We are used to thinking strongly about democracy – and, therefore, in ancient Athens – about the civilization from which it emerged. The Parthenon has almost become synonymous with democratic values; so many leaders of democracies like to be photographed there. Therefore, it is very surprising to discover that one of the great achievements of ancient Greece, philosophy, its other achievement, democracy, was suspect.
The founding father of Greek philosophy, Socrates, is portrayed in Plato’s dialogues as extremely pessimistic about the whole issue of democracy. In the book Six of the Republic, Plato described Socrates having a character in a conversation called Adeimantos and trying to make him see the deficiencies of democracy, compared a company with a ship. If you go on a sea voyage, Socrates asks, who would ideally decide who was responsible for the ship? Only someone or people trained in the rules and navigation requirements? This course Adeimantos said why, answered Socrates, do we still believe that each person should be able to decide who should be the leader of a country? The point of Socrates is that choice in an election is a skill, not a random intuition. And like all abilities, it must be systematically taught to humans. Despising citizens without education is as irresponsible as entrusting them to a trireme in the direction of Samos in the assault.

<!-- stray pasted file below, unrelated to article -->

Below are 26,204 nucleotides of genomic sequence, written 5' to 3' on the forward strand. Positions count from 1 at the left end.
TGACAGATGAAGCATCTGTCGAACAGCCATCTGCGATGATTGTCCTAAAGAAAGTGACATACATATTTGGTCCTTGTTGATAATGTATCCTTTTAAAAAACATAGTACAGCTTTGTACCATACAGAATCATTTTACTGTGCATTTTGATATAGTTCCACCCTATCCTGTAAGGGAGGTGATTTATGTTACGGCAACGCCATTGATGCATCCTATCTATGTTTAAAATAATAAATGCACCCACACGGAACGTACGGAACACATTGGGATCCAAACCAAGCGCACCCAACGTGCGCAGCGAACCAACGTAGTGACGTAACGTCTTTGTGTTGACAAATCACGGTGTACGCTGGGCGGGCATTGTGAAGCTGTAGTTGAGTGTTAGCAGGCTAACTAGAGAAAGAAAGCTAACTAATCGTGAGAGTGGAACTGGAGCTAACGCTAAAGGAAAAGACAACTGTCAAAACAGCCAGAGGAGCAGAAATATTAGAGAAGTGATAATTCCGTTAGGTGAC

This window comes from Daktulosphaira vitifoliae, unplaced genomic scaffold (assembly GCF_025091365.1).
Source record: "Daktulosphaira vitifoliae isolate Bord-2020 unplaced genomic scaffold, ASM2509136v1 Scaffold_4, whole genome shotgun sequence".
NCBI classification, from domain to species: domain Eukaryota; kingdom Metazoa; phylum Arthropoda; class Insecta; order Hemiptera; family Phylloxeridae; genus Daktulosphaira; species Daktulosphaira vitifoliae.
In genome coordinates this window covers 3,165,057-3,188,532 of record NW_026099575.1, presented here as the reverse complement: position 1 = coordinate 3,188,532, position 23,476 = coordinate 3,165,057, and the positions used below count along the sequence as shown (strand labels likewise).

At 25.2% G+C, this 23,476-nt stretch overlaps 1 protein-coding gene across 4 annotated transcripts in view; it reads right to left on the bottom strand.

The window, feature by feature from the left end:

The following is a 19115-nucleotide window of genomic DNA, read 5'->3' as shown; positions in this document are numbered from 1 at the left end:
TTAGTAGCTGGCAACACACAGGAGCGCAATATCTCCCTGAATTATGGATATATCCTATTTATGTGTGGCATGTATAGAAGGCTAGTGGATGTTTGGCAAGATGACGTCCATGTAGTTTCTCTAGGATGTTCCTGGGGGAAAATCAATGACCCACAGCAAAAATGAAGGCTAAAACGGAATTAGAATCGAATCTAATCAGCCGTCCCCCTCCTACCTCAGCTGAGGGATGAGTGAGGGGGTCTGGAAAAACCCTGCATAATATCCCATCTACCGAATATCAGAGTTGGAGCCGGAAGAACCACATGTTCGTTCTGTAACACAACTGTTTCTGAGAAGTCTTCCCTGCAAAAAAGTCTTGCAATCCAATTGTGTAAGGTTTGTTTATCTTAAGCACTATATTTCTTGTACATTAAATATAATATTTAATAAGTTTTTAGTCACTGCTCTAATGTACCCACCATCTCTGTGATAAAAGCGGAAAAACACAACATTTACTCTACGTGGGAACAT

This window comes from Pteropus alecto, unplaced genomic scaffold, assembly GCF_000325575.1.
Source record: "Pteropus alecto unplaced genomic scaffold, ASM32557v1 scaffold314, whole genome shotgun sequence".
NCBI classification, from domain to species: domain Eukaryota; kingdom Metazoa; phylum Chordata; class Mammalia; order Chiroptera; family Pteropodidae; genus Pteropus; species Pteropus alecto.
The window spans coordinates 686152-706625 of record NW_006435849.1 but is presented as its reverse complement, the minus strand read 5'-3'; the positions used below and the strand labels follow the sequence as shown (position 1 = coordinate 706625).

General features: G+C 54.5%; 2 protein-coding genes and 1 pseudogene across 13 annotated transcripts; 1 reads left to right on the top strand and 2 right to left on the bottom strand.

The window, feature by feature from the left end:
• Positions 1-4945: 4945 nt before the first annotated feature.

Socrates should have a catastrophic experience of electoral deception. 399 BC, the philosopher was invented by accusations of corruption of the youth of Athens. A jury of 500 Athenians was invited to weigh the case and almost decided that the philosopher was guilty. He was killed by Schierling in a process that is so tragic for people who think like Jesus’ condemnation of Christians. Crucial was Socrates in the normal sense, not elitist.
He insisted, however, that only those who had thought rationally and deeply on the subject should be put to a vote. We have forgotten this distinction between an intellectual democracy and a democracy of birthright. We have given the voice to everyone, without connecting it with wisdom. And Socrates knew exactly where he would lead: to a system that the Greeks feared above all, demagogy. Ancient Athens had the painful experience of demagogues, for example, the plain figure Alcibiades, a rich, charismatic and soft rich voice that fundamental freedoms were eroding and helped to push Athens into its disastrous military adventure in Sicily.
Socrates knew how many people who were looking for an election could easily exploit our desire to find simple answers. He asked us to devise an electoral debate between two candidates, one as a doctor and the other as the owner of a candy store. The owner of the candy store would say of his rival, look, this person did many bad things for you. It hurts you, it gives you bitter potions and it tells you that you should not eat and drink what you like. He will never serve you nice and varied things as I want. Socrates asks us to consider the response of the audience: Do you think the doctor could respond effectively? The real answer – “I’ll make you angry and resist your desires to help you” – would cause riots among voters, do not you think? We have forgotten all the important warnings of Socrates against democracy. We choose to see democracy as a clear good instead of something as effective as the educational system that surrounds them. As a result, we chose several candies and very few doctors.